An Immigration Story with Sana Rafi

Sana Rafi is the author of a beautiful new picture book focusing on immigration. She’s also a fellow #TeamJames member and all-around lovely person. I’m thrilled to have her on the blog today!

Sana’s debut, Little Seeds of Promise, which is stunningly illustrated by Renia Metallinou, comes out tomorrow from Innovation Press. Read on for Sana’s story inspiration, writing tips, and an impressive list of all the places the she’s lived!

Isn’t this cover stunning?!

LL: Welcome, Sana, and congratulations on your debut! Little Seeds of Promise tells the story of Maya, a young girl who feels lonely and lost when she moves to another country. Tell us more about what inspired you to write this story.

SR: Thanks, Laura for featuring me on your blog. I emigrated to Switzerland from Pakistan when I was thirteen years old. A lot of my writing—especially my debut—is informed by my own personal experience of being an immigrant. As a young child, I remember feeling a sort of a culture shock—I had never been abroad and every single thing seemed to be opposite of what I had known in my homeland.

Before moving, I had lived in a multigenerational home with my paternal grandparents. I missed their warmth every day as an immigrant.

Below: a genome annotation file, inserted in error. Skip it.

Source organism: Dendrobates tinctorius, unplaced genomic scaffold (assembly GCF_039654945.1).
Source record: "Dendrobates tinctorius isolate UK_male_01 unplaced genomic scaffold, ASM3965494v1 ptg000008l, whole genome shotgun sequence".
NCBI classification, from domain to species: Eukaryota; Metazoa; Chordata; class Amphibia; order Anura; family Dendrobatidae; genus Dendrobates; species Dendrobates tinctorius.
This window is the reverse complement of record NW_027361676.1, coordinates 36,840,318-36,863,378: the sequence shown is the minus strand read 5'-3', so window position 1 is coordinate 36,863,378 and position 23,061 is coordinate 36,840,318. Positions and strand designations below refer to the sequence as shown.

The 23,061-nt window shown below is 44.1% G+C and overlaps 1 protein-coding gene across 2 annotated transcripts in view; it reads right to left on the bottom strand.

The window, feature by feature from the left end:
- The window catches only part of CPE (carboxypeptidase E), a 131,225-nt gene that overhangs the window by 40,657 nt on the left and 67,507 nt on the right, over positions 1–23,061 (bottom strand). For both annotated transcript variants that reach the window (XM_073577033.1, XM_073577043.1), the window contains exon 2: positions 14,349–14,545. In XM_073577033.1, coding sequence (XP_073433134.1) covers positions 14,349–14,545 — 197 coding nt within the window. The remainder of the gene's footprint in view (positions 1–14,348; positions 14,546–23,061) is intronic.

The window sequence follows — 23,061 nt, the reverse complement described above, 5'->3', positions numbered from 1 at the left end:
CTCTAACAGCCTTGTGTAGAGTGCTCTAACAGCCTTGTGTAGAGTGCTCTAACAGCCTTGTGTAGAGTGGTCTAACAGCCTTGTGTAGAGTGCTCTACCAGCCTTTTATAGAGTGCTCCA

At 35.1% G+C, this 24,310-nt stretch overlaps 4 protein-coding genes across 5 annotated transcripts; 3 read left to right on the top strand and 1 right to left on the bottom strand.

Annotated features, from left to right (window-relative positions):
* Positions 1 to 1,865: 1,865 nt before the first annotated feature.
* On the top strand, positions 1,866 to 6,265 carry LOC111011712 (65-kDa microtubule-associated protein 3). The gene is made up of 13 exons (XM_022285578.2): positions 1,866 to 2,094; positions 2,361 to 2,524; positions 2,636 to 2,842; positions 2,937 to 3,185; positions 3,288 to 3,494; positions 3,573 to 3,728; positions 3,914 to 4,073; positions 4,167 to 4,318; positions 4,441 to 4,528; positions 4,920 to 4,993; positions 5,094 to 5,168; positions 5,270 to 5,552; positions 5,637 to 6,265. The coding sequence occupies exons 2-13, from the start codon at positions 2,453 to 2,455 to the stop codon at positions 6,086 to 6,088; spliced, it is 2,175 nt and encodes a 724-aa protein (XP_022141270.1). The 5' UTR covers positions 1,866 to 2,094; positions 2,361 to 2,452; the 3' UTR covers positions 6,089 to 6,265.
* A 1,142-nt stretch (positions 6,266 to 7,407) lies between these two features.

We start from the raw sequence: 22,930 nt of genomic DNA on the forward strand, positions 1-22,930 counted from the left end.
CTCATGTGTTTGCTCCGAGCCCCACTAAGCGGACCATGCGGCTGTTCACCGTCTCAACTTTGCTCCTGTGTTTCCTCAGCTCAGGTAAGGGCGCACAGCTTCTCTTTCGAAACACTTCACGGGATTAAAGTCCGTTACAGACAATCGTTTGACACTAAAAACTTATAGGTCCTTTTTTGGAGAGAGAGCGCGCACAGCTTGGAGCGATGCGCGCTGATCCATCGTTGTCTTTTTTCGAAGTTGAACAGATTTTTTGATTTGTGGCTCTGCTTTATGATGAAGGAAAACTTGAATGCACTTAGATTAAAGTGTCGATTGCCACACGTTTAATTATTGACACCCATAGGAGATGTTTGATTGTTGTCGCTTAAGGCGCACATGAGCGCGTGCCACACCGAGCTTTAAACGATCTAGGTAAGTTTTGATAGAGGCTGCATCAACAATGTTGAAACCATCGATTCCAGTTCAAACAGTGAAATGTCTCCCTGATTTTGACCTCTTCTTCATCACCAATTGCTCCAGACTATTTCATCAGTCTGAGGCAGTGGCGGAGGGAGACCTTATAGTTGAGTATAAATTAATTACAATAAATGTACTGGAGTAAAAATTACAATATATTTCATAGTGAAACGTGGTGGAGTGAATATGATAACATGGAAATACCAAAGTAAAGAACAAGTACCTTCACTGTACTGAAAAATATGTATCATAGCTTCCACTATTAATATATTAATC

A photo of Sana with her paternal grandfather.
Sana with her paternal grandfather.

SR: While writing Maya’s story, I imagined what it would’ve been like for me to be able to smell my grandma in the air just to feel her presence. She wore a flower called ‘motia’ in her hair and ears, as do many women in South Asia, and that was part of what inspired me to write about the seeds Maya carries with her. Every time I closed my eyes and thought of my grandma, I saw her adorned in those flowers. She always smelled of jasmine. And so, Maya’s story was born.

Interior spread from LITTLE SEEDS OF PROMISE, depicting Maya and her grandmother.
An interior spread of Maya with her grandmother, Nani.

LL: I love that your grandmother inspired part of this story—grandparents are so very special.

We know how important it is to have books coming out into the world that reflect a child’s identity and experiences. Of course, it’s also important to learn about the experiences of others and build empathy—and books can be a great starting point. What’s your hope for children who read this story?

SR: For those who feel alone, left out or different, I hope those readers of mine find some comfort in Maya’s story. Maya is resilient and brave, as are most immigrants. To give up a life you know for a new one is an act of courage and bravery and my wish is for the readers of this book to get a glimpse of that. I also hope to spark empathy is my readers for all the new kids that come into their schools and neighborhoods.

LL: Speaking of resilience, let’s talk a bit about the writing process. It can be tough for writers to accept critical feedback, period. But it’s especially difficult when the story is close to our hearts. When you were revising this story, were there any moments when you felt torn between reflecting your own lived experience and a nudge from a critique partner or editor to make a change?